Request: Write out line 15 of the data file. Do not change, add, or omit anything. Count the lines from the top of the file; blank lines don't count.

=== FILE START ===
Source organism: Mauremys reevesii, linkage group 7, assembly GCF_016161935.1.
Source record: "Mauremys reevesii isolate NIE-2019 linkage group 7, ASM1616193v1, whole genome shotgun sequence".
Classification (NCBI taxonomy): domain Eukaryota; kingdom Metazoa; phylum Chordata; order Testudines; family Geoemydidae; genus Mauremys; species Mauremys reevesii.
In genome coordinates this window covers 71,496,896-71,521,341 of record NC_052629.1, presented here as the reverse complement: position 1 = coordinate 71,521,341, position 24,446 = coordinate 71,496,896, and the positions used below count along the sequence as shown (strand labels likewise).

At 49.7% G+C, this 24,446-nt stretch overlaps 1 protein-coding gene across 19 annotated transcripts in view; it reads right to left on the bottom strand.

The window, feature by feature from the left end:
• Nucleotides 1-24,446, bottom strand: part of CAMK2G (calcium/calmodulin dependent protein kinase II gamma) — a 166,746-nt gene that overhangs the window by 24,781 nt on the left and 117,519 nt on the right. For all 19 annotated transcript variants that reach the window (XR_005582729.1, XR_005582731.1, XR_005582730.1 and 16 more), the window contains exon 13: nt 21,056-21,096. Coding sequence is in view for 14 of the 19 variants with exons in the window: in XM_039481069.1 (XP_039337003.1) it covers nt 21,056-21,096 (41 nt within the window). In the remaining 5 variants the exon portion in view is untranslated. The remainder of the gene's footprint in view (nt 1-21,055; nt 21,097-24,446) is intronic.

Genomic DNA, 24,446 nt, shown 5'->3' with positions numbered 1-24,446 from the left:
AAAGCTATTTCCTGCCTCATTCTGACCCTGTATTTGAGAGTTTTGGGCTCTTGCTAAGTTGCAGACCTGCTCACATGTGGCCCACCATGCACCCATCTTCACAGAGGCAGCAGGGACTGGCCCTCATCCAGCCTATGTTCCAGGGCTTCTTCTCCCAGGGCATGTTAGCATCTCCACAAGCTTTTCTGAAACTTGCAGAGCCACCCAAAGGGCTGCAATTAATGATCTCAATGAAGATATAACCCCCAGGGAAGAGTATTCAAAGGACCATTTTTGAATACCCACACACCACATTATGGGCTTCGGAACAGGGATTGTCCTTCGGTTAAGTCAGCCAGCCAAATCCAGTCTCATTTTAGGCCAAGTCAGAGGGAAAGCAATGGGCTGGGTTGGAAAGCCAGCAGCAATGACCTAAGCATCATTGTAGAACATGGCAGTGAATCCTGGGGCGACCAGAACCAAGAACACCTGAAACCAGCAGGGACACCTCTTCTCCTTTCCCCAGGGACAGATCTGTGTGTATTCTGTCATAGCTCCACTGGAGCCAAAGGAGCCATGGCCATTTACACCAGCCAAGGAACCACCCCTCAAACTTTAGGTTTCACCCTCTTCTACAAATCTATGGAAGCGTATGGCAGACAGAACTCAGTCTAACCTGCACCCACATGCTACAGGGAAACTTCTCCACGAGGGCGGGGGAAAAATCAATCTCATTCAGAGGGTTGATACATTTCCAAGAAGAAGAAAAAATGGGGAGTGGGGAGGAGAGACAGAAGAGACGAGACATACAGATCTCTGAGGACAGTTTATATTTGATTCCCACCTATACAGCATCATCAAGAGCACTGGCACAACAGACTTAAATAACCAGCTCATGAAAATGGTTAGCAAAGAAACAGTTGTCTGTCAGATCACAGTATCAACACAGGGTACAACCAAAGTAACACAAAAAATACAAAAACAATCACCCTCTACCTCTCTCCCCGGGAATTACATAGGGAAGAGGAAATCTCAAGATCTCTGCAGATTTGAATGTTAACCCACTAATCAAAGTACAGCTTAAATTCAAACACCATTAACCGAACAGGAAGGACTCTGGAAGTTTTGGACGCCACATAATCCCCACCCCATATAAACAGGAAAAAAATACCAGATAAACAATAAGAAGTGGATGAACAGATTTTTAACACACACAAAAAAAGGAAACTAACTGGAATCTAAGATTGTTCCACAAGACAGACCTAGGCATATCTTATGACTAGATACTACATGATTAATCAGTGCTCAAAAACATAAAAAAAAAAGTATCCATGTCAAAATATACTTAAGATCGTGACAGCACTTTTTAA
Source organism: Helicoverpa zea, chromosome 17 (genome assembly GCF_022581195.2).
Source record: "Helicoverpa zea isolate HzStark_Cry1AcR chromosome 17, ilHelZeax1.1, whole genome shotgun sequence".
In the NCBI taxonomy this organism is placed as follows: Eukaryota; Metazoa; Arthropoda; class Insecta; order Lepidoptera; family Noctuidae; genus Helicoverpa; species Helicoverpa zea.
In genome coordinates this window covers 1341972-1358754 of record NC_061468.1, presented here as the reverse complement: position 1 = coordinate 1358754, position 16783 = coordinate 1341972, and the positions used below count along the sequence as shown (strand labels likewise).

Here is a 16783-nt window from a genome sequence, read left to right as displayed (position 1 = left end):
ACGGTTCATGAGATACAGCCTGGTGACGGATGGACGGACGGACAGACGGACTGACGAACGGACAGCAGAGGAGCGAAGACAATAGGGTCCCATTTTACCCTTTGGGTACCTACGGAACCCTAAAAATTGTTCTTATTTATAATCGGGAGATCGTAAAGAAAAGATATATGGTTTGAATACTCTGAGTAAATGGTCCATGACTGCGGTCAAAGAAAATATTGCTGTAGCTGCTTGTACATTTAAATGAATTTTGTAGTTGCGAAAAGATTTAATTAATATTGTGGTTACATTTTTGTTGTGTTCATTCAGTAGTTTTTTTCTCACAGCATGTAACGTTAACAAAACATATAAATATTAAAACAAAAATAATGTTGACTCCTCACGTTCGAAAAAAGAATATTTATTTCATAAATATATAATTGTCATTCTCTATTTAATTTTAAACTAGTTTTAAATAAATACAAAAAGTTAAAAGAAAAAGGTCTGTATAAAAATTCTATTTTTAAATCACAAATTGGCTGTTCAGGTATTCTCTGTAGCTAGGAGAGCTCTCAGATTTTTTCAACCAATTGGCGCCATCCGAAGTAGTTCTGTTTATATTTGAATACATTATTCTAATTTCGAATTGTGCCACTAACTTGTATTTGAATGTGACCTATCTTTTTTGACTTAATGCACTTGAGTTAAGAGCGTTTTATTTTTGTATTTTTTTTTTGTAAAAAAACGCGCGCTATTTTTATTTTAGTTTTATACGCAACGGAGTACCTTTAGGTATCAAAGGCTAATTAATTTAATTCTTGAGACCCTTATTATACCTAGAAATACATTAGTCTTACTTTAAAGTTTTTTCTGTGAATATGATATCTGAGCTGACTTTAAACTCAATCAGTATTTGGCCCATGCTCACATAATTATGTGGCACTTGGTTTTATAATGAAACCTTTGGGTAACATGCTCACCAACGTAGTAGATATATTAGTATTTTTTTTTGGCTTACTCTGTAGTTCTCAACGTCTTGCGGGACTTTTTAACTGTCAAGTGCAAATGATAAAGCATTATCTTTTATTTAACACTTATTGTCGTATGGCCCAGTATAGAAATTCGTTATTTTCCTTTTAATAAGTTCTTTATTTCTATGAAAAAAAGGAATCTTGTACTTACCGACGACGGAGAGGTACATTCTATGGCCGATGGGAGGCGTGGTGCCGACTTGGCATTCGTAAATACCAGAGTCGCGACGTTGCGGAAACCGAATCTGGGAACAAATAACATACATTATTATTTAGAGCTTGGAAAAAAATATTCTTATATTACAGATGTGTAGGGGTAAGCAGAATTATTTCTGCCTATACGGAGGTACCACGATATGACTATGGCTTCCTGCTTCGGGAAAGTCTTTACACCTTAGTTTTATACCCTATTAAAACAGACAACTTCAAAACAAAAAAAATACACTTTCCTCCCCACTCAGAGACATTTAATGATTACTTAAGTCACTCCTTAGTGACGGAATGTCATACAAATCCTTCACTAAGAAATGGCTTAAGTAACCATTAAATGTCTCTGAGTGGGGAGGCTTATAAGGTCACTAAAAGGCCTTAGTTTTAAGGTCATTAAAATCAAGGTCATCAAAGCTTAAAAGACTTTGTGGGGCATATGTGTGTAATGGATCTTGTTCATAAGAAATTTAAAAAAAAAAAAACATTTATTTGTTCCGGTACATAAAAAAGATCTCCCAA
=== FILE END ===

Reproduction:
ACGGTTCATGAGATACAGCCTGGTGACGGATGGACGGACGGACAGACGGACTGACGAACGGACAGCAGAGGAGCGAAGACAATAGGGTCCCATTTTACCCTTTGGGTACCTACGGAACCCTAAAAATTGTTCTTATTTATAATCGGGAGATCGTAAAGAAAAGATATATGGTTTGAATACTCTGAGTAAATGGTCCATGACTGCGGTCAAAGAAAATATTGCTGTAGCTGCTTGTACATTTAAATGAATTTTGTAGTTGCGAAAAGATTTAATTAATATTGTGGTTACATTTTTGTTGTGTTCATTCAGTAGTTTTTTTCTCACAGCATGTAACGTTAACAAAACATATAAATATTAAAACAAAAATAATGTTGACTCCTCACGTTCGAAAAAAGAATATTTATTTCATAAATATATAATTGTCATTCTCTATTTAATTTTAAACTAGTTTTAAATAAATACAAAAAGTTAAAAGAAAAAGGTCTGTATAAAAATTCTATTTTTAAATCACAAATTGGCTGTTCAGGTATTCTCTGTAGCTAGGAGAGCTCTCAGATTTTTTCAACCAATTGGCGCCATCCGAAGTAGTTCTGTTTATATTTGAATACATTATTCTAATTTCGAATTGTGCCACTAACTTGTATTTGAATGTGACCTATCTTTTTTGACTTAATGCACTTGAGTTAAGAGCGTTTTATTTTTGTATTTTTTTTTTGTAAAAAAACGCGCGCTATTTTTATTTTAGTTTTATACGCAACGGAGTACCTTTAGGTATCAAAGGCTAATTAATTTAATTCTTGAGACCCTTATTATACCTAGAAATACATTAGTCTTACTTTAAAGTTTTTTCTGTGAATATGATATCTGAGCTGACTTTAAACTCAATCAGTATTTGGCCCATGCTCACATAATTATGTGGCACTTGGTTTTATAATGAAACCTTTGGGTAACATGCTCACCAACGTAGTAGATATATTAGTATTTTTTTTTGGCTTACTCTGTAGTTCTCAACGTCTTGCGGGACTTTTTAACTGTCAAGTGCAAATGATAAAGCATTATCTTTTATTTAACACTTATTGTCGTATGGCCCAGTATAGAAATTCGTTATTTTCCTTTTAATAAGTTCTTTATTTCTATGAAAAAAAGGAATCTTGTACTTACCGACGACGGAGAGGTACATTCTATGGCCGATGGGAGGCGTGGTGCCGACTTGGCATTCGTAAATACCAGAGTCGCGACGTTGCGGAAACCGAATCTGGGAACAAATAACATACATTATTATTTAGAGCTTGGAAAAAAATATTCTTATATTACAGATGTGTAGGGGTAAGCAGAATTATTTCTGCCTATACGGAGGTACCACGATATGACTATGGCTTCCTGCTTCGGGAAAGTCTTTACACCTTAGTTTTATACCCTATTAAAACAGACAACTTCAAAACAAAAAAAATACACTTTCCTCCCCACTCAGAGACATTTAATGATTACTTAAGTCACTCCTTAGTGACGGAATGTCATACAAATCCTTCACTAAGAAATGGCTTAAGTAACCATTAAATGTCTCTGAGTGGGGAGGCTTATAAGGTCACTAAAAGGCCTTAGTTTTAAGGTCATTAAAATCAAGGTCATCAAAGCTTAAAAGACTTTGTGGGGCATATGTGTGTAATGGATCTTGTTCATAAGAAATTTAAAAAAAAAAAAACATTTATTTGTTCCGGTACATAAAAAAGATCTCCCAA